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Without checking the thread above, did any of we cynical ones say that cooperation didn't work? Mostly, we're arguing that it is impossible to completely remove self-interest from the equation of life. Working to change to balance might work, but only if the system developed actually works better than the one it is replacing. Any system based purely on good intentions without trying to accomodate the nastier side of life is likely to go horribly wrong as the nastier elements take advatages of the gaps in the system(the so-called communist countries of the twentieth century come to mind).
 
Posts: 1471 | Location: Erie, Pennsylvania, USA | Registered: July 22, 2002Reply With QuoteReport This Post
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Babycakes has been a long running favorite of mine, along with Dream of a Thousand Cats, Ramadan, and Nicholas Was... I have the Born to Be Wild PETA work, and was impressed with the artwork. The story makes me happy, makes me laugh, because I think humans would probably turn to such dastardly deeds if push came to shove. Jews stopped eating pork, according to Marvin Harris, author of Cannibals and Kings, when pigs and humans competed for food. They eat the same things we do, and were expensive to raise more than two or three, so it became a religious taboo to eat them. (Please note I am not trying to offend, just trying to come up with a reasonable argument) If eating babies, etc, became necessary, it would no longer be viewed with negativity. Also, I think PETA is all fine and dandy. I love red meat, and I love animals, a paradox. I have three cats, Sir Sebastian Idaho Makepiece Loki Hargett (Eater of Worlds, Bane of Humanity, Cur of North America) Hati and Griswold, two dogs, Allie and Pretty Penny Lane, a horse, Beth, and my new darling ferret Basil Rathbone.

I think I just rambled...oh, well.

Love and respect to all.

~^kel^~
 
Posts: 5 | Location: Olive Hill, Ky, USA | Registered: December 21, 2002Reply With QuoteReport This Post
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quote:
Originally posted by GMZoe:
oh, btw, for those that haven't seen the comic (it was a comic first), the story is told by an elderly person and the last frame is that person being experimented on. Once babies are gone, use to old.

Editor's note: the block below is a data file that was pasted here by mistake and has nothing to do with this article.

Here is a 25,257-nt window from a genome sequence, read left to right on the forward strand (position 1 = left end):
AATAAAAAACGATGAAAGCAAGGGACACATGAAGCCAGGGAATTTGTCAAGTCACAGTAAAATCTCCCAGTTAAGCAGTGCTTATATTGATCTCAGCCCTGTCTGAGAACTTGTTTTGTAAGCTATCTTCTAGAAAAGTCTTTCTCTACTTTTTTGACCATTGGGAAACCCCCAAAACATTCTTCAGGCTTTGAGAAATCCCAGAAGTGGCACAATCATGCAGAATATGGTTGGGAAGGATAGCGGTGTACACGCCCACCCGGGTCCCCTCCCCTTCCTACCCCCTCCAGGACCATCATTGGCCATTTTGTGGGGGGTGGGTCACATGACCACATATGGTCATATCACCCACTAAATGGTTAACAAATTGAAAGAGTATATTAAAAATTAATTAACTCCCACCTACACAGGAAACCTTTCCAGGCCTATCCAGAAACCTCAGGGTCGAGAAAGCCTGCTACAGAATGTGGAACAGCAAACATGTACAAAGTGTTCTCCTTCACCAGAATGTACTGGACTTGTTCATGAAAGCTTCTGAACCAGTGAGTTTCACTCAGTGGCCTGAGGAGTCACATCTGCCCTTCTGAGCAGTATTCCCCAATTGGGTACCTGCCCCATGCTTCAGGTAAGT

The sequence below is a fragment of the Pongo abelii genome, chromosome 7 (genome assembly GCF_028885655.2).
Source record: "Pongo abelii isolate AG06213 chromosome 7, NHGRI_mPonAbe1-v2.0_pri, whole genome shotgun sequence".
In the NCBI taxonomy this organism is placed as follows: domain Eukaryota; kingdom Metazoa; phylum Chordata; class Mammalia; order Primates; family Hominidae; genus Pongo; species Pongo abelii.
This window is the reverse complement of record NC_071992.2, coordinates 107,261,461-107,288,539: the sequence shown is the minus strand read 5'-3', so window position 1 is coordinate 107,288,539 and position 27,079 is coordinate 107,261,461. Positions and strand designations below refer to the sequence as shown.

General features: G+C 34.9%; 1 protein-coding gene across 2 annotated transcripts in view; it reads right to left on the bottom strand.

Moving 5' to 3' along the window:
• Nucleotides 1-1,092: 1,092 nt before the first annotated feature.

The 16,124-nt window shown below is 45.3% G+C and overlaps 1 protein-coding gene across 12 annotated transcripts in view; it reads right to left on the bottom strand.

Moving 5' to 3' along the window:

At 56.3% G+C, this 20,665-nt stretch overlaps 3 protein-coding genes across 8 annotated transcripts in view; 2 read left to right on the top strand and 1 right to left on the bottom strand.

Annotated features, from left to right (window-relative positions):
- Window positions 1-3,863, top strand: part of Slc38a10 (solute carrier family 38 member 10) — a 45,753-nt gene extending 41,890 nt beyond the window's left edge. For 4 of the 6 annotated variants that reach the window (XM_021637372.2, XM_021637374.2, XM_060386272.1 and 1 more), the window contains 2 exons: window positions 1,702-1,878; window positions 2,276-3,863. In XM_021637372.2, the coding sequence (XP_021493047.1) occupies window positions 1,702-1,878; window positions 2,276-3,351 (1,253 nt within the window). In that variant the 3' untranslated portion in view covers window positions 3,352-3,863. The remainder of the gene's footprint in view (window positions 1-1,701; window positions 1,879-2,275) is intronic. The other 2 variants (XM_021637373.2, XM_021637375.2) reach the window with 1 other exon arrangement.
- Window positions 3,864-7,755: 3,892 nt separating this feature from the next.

Was this comic part of a collection, or is it in some collection now? Who published it, etc?

"Why is a raven like a writing-desk?"
-The Mad Hatter _Alice in Wonderland_
 
Posts: 4 | Location: quo vadis, Mayeux? | Registered: October 30, 2002Reply With QuoteReport This Post
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The comic has been printed twice:
Born To Be Wild (1991) and Taboo #4 (1990)
 
Posts: 13129 | Location: Tucson | Registered: June 19, 2001Reply With QuoteReport This Post
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I thought Babycakes was hilarious. Dark and scary yes, but thats what makes it's sense of humour so much stronger. I've shared it with several of my friends and I recieved horrid glances of "why someone would write this?" in return. But I really think Neil put his message plain and simple for everyone. And portrayed the world with colors that most had refused to see it in. Thats all.
 
Posts: 4 | Location: Wyoming, OH, United States | Registered: January 06, 2003Reply With QuoteReport This Post
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Was it "his messege"? I can't see a guy known for his leather jacket and love of sushi as a great champion of animal rights...

When Winter comes and singing ends;
when darkness falls at last;
When broken is the barren bough, and light and labour past;
I'll look for thee, and wait for thee, unil we meet again;
Together we will take the road beneath the bitter rain.
 
Posts: 16135 | Location: Sydney, Australia | Registered: June 26, 2001Reply With QuoteReport This Post